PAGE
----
BAGHDAD – Under sweltering heat Friday, the prayer leader urged the crowd of thousands to show forbearance and not retaliate for what he called daily humiliations at the hands of the Iraqi army.
The plea has become a weekly ritual. Baghdad’s Sadr City district after Friday prayers is a massive slum seething with unrest, which backers of firebrand cleric Muqtada al-Sadr are managing to control, but only just.
The Friday sermon is the key to keeping the peace. After prayers, hundreds of young men began demonstrating Friday in front of nearby government forces. Some men began lunging at the Iraqi troops; most held them back.
“Go on! Go on! Keep walking. Head home to your families,” a woman told the men, who sheepishly followed her orders.
“There is anger inside our people. There is a volcano that wants to erupt. But we are obedient to Sayed Muqtada,” said Nadhil al-Sudani, a Sadr City resident and the chief of security for the women’s section of Friday prayers, referring to al-Sadr with an honorific.
“We respect the army if they respect themselves. Many don’t. They push the doors and enter homes without due respect to our privacy. Through these confrontations, they try to trigger some violent reaction from the Sadrist trend.”
Al-Sadr’s order not to fight fellow Iraqis, no matter what, has prevailed so far over angry youths seeking revenge. But residents said they were always fighting the urge to lash out at what they describe as abusive soldiers.
“It is only Muqtada’s orders that are stopping us. The Iraqi army knows that they would become hostages within hours,” one worshipper told a McClatchy Newspapers reporter after Friday’s sermon.
At stake is not just the future of Sadr City but also security nationwide. U.S. military leaders and everyday Iraqis think that al-Sadr’s order to his followers is a key reason for the dramatic fall in violence. The universal fear is what will happen if the freeze ends. Al-Sadr’s motives remain an enigma to many Iraqis, even his followers. The result is angst over much of Iraq, despite the improved security.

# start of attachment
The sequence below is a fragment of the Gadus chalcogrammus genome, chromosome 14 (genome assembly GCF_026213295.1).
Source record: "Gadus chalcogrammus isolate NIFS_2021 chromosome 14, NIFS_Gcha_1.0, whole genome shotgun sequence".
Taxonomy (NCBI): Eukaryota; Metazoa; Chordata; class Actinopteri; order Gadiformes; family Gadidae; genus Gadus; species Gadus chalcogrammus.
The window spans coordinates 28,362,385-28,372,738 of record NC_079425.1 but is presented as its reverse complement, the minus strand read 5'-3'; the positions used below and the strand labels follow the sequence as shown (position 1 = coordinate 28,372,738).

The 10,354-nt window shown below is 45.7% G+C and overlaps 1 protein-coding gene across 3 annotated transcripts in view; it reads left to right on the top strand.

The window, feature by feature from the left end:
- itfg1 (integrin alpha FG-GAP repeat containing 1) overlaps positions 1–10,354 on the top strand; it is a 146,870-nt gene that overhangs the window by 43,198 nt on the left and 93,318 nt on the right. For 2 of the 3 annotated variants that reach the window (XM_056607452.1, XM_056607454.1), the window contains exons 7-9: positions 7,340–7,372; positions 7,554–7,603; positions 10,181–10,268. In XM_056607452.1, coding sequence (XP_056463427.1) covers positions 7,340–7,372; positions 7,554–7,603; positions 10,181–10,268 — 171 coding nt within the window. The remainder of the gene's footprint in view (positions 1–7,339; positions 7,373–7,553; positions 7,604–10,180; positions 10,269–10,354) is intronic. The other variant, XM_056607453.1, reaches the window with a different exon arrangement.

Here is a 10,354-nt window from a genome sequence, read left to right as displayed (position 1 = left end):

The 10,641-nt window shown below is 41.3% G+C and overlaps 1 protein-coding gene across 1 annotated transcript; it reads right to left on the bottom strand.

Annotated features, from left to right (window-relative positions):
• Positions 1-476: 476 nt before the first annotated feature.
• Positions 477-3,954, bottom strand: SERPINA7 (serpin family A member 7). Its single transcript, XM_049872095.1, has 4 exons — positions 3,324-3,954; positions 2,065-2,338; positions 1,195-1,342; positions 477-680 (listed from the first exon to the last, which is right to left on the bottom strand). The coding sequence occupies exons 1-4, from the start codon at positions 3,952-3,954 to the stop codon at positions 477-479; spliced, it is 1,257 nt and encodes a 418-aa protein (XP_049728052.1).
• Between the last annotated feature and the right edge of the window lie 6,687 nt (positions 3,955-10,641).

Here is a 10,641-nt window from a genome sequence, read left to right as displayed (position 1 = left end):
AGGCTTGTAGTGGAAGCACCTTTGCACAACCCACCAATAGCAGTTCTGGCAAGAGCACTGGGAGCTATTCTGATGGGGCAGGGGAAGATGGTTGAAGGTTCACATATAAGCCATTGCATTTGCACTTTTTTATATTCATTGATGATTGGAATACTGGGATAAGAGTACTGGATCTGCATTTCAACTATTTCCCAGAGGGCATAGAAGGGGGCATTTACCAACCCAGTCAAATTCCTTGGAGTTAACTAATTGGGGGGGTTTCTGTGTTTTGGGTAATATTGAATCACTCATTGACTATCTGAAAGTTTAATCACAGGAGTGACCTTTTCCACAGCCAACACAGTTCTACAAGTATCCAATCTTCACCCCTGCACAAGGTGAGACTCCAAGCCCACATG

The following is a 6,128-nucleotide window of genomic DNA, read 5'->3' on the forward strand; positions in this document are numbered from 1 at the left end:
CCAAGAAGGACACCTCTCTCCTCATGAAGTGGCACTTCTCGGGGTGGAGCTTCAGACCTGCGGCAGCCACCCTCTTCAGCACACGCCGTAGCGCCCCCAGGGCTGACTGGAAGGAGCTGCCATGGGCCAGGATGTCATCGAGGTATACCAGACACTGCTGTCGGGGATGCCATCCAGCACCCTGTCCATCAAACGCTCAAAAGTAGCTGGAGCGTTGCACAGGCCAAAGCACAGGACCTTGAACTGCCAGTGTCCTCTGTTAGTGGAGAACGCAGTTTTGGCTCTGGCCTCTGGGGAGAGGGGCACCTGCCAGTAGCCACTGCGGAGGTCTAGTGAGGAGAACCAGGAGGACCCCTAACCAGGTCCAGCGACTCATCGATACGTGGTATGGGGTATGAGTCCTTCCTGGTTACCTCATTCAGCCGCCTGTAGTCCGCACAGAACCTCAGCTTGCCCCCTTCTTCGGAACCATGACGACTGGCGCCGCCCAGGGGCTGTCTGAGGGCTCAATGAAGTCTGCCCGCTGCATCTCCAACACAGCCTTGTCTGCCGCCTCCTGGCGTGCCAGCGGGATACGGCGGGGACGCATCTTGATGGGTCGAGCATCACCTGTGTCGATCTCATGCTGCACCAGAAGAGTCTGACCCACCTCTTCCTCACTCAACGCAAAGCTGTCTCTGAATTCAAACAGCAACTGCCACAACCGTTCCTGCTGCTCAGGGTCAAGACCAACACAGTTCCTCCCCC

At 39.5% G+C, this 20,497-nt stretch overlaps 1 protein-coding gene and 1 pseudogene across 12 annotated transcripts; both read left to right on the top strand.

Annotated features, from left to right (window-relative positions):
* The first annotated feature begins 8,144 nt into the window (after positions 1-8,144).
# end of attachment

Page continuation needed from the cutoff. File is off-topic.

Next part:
A blast wall runs down the middle of Sadr City’s main street, where residents gather to hear the sermon and pray as an act of provocation. Between the speeches and prayer, people exchange tales in which they say that the Iraqi army has mistreated residents.
Such tales abound. Al-Sudani said she had heard of troops bursting into a woman’s home and arresting her four sons, as a soldier threw the mother to the ground and put his boot on her head. Iraqi troops are said to have seized gasoline canisters from a Sadr City resident and distributed them to others, claiming they were from the government.
Ali Jassim, 30, another resident, said his cousin’s phone rang at a checkpoint with a ringtone containing a chant about al-Sadr. When soldiers heard it, they slapped him, he said.
Al-Sadr’s militia, the Mahdi Army, has suffered a series of setbacks since last spring. It lost control of Basra, Iraq’s second-largest city, and the southern city of Amara after Prime Minister Nouri al-Maliki ordered his forces to retake those areas. Many charge that al-Maliki is waging a political war against his former allies in time for fall’s provincial elections.
Unlike in other cities that now are under Iraqi army control, U.S. troops are forbidden in Sadr City. Indeed, this is the only place where Iraqi soldiers are in the lead without American soldiers anywhere nearby to oversee or track their movements. While residents don’t want Americans stationed here, they also charge that the absence of U.S. troops allows the Iraqi forces to abuse them freely.